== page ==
I debated whether or not to share this here… but as part of my commitment to sharing the good with the bad I decided I would.
Short story… my sister was diagnosed with the big C in her breast when she was 25. Because of that I am followed closely at Sunnybrook’s Odette Cancer Centre High Risk Breast Clinic. What does, “followed closely” mean exactly? Well, at 28 I have annual mammograms, and MRI scans as well as 2 face to face appointments with my Doctor. That’s 4 visits a year. I’ve said from the beginning, I’ll take the slight inconvenience for the peace of mind that if anything is ever found in any of those scans I’m in the best possible hands, and most importantly – already in the system.
Well, I’m getting to test that theory right now, my MRI has a spot on it. Don’t panic. I’m not panicking. My Doctor assures me that this is 99.9%* chance benign (not cancer) but until they do a biopsy – we can’t be sure. What they can be sure of is that Fibroid Cysts are super common in young women with a generous rack. Check and check.
Even though I have been prepared for a phone call that says, “There’s something there, we want a better look to be safe,” there’s no denying it’s still an unnerving phone call. And not just for me, the Boy is not liking this one bit. My psychoanalysis – it’s a lack of control and an inability to help or fix it that is really getting to him. Whatever it is, he’s been super sweet about it.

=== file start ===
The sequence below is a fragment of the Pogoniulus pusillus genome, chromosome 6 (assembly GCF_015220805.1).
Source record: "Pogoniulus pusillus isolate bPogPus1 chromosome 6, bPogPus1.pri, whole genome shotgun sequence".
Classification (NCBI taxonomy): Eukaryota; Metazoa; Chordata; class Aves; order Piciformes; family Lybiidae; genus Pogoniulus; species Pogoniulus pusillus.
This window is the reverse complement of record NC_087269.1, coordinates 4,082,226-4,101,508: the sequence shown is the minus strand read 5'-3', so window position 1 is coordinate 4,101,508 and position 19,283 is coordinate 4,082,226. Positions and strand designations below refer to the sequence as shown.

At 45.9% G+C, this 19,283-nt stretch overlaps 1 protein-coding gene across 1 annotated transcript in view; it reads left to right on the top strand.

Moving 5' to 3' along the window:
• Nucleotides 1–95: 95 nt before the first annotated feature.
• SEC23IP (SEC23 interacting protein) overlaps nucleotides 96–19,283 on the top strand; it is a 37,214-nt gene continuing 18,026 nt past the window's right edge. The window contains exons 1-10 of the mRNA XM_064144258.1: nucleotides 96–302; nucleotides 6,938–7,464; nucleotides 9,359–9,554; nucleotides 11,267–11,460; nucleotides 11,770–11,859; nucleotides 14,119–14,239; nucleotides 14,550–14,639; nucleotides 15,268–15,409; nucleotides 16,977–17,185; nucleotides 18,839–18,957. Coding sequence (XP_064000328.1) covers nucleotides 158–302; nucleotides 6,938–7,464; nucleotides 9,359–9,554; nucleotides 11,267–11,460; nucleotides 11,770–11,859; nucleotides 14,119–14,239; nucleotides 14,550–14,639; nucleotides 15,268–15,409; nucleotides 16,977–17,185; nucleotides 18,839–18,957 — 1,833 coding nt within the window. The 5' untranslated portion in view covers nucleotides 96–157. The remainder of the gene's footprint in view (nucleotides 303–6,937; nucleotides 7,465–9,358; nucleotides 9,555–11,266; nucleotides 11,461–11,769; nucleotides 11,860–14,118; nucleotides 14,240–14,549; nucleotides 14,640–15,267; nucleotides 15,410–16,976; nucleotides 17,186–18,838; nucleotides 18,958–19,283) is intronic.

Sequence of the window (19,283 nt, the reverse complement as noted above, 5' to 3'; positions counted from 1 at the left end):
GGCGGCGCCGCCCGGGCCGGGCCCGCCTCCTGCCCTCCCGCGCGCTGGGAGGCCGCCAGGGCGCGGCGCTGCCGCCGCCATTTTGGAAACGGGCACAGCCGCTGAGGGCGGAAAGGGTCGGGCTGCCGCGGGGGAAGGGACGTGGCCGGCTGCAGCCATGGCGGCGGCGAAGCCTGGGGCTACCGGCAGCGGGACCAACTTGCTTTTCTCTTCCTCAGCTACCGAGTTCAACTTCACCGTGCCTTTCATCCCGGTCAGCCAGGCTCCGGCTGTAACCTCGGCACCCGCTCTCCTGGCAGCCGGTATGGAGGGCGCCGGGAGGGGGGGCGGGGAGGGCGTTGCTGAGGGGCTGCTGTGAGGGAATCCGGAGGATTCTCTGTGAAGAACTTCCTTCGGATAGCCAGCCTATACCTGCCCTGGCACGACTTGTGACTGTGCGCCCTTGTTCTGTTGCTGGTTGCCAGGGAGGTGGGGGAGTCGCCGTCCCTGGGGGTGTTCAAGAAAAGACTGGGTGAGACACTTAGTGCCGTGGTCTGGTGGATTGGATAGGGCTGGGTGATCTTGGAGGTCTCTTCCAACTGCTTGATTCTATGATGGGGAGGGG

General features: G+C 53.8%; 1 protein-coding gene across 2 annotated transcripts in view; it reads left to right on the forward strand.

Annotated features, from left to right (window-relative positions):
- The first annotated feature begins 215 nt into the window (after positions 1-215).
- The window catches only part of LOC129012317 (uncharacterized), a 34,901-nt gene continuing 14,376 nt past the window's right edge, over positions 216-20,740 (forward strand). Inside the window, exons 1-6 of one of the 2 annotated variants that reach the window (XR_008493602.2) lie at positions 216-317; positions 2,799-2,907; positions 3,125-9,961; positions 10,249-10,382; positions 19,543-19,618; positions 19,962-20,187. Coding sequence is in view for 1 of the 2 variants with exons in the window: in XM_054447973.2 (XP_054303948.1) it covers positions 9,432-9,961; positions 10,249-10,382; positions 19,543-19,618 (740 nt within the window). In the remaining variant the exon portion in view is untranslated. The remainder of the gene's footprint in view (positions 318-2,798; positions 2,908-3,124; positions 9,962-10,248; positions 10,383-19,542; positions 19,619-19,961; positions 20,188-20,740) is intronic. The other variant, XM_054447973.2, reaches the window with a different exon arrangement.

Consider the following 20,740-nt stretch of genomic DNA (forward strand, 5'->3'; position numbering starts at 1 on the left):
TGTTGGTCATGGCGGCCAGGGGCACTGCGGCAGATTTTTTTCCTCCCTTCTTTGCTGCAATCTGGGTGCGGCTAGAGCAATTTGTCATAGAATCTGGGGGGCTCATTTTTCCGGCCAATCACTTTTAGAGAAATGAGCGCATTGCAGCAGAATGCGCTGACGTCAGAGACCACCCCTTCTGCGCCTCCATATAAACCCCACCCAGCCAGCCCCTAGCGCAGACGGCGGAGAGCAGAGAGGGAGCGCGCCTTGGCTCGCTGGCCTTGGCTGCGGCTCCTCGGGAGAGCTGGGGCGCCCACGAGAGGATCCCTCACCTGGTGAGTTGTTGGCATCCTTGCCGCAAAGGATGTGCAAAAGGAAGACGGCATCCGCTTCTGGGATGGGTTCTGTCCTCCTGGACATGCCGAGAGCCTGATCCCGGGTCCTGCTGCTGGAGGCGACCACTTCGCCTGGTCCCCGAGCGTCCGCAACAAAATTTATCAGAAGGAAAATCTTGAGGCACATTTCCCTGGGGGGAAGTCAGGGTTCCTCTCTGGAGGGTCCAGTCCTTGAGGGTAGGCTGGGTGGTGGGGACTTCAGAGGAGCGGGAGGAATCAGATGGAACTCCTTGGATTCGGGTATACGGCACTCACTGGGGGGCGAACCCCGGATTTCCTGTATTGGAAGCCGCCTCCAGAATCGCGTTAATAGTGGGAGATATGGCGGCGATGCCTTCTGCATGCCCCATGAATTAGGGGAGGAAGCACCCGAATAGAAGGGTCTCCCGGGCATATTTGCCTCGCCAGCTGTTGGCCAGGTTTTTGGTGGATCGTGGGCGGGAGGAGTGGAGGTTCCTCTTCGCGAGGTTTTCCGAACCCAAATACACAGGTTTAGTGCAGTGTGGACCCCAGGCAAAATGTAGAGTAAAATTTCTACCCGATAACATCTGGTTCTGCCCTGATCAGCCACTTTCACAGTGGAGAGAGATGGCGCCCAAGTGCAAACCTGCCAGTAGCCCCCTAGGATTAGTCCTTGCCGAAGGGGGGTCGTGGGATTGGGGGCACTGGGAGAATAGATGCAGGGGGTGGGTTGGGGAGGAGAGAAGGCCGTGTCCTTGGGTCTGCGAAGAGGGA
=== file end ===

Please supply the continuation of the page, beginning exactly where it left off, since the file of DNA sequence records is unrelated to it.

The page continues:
That’s the short story. And the lesson is when you have the pros looking for something in your boobs every 6 months – chances are pretty good they’re going to find something eventually.
The question is what do we do about it. Biopsy. How exactly they are going to go about it is up for debate. Without getting too complicated I have been asked to participate in a trial study that is going to combine an MR Biopsy with an Ultrasound Biopsy, which may or may not be successful – if it’s not the biggest inconvenience is another day spent at Sunnybrook looking at the painted ceiling tiles (which BTW are painted by volunteers and transformed into lovely works of art, I’ll take a picture on my next visit) doing things the traditional way. That’s the con. The pros are, free parking for the day, and contributing to research. I feel very fortunate to be the recipient of procedures that were at some point trialed by someone. If people don’t participate, how can medicine improve?
So when I started this post I was still debating. Now that I’ve made my decision I’m still curious – Would you feel compelled/morally obligated to participate in a research trial if asked, given that the only con is the inconvenience if it doesn’t work? (I’m not talking mystery drug trials here people.)
*I made up that stat because she will not give me numbers – just assurance, which I’m fine with.